• Protecting Your Right to Choose Your Cheese Supply Source

    By Angelique Hollister March 2, 2016

    Common-American-Cheeses.jpgCheese is increasingly familiar and popular around the world, even in cultures where consumption is non-traditional. Europe is, of course, well-known as a cheese producer and supplier but countries like Australia, New Zealand and the United States have become key suppliers as well, offering global importers and end-users alike a much broader selection to choose from for both Old World favorites such as parmesan, camembert and havarti or new creations like monterey jack.

    The European Union (EU) is, however, trying to reduce your ability to choose where to source certain varieties, essentially reducing over time your supply options which would eventually have commercial ramifications on buyers' market shares, business sales and profitability. The EU is, in fact, going beyond international standards to try to extend geographical indication (GI) protections to generic names like parmesan, feta or asiago, just to name a few. And this phenomenon is not only affecting cheese, it also poses potential risks to familiar meat products such as bologna, salami, prosciutto and many others.

    Among the cheeses at risk are very popular U.S.-made varieties. The United States has a long history of producing popular cheeses like parmesan, which has been made in the country for more than a century. U.S. companies have even won numerous international awards for their parmesans, fetas and other cheeses. If suddenly only European companies are allowed to market these popular cheeses, or other product names consumers are familiar with, the results could be devastating.

    Over-extended GI protections could:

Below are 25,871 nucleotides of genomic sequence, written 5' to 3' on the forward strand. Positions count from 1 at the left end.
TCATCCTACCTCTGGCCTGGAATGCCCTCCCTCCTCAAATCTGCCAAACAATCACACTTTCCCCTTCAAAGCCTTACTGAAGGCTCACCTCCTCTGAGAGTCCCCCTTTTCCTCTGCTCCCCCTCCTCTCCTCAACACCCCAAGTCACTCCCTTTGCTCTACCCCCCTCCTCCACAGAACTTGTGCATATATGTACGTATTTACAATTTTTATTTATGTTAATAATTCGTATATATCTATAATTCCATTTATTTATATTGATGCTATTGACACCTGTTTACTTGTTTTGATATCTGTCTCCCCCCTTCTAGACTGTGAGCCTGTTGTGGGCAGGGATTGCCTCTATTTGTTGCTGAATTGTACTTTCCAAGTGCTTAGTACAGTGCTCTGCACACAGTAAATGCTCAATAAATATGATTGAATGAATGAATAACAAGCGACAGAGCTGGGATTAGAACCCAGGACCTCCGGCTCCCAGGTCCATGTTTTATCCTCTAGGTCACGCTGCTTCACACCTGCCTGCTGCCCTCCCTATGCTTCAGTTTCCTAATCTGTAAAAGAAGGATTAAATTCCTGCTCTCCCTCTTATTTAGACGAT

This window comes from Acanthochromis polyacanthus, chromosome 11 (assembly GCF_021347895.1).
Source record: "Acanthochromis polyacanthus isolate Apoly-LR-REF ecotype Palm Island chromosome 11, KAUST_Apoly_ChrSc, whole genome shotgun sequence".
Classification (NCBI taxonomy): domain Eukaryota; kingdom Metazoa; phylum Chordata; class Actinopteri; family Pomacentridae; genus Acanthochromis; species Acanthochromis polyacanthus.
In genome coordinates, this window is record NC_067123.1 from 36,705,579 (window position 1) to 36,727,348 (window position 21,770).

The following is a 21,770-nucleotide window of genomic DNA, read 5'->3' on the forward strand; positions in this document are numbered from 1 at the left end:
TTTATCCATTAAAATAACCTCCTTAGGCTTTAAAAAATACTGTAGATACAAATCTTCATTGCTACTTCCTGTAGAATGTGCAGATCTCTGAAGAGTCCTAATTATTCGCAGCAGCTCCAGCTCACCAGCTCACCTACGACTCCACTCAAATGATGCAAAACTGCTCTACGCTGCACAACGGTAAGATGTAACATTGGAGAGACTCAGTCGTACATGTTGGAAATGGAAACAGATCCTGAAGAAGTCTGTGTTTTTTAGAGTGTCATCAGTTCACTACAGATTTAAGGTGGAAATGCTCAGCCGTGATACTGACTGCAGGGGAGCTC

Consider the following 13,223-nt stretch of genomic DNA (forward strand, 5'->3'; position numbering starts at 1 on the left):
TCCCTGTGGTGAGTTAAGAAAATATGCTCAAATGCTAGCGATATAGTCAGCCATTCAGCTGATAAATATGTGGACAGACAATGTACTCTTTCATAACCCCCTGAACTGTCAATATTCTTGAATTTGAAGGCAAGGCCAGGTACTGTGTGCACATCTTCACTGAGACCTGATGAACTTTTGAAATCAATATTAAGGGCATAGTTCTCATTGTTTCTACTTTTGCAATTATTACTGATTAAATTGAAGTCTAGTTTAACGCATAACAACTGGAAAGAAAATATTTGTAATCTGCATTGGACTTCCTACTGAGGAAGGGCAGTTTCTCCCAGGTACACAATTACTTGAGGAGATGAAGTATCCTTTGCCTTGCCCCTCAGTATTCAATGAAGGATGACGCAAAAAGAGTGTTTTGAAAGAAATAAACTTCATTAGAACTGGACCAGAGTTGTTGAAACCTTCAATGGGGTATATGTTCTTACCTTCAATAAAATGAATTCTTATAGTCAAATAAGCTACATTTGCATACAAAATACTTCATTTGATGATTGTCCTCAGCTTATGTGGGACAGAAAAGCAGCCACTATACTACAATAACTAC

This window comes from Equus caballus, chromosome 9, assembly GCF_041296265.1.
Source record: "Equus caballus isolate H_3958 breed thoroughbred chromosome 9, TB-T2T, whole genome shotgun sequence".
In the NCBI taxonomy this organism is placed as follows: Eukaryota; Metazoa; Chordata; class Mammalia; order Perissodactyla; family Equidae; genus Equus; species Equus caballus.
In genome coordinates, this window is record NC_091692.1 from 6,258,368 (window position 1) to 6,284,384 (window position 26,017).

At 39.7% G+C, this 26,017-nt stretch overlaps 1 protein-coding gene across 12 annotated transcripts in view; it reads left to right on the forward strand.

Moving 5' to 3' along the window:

• Restrict supply for international cheese buyers
    • Create higher costs for buyers and consumers
    • Decrease competition in the marketplace
    • Force producers and exporters to re-label and rebrand products
    • Result in legal action for importers and re-exporters of market-leading cheeses and cheese brands for importing cheeses with names protected by the EU
    • Reduce sales and limit varieties of well-known cheeses
    • Diminish consumer brand recognition

    U.S. producers are not opposed to the concept of GIs when they actually indicate a region like “Parmigiano Reggiano” from Parma, Italy, but they won’t accept EU-driven efforts to monopolize the use of many common food terms under the guise of GIs. Many producers are joining forces to push back on the EU. They are working with international allies from approximately 12 countries to fight this threat and protect common food names.

    But this fight is also yours to support as buyers and end-users to protect your right to choose, so read more about this issue on our website and consider joining the cause led by the Consortium for Common Food Names.

    Market Insights Cheese Geographical Indications (GIs) Common Food Names Global
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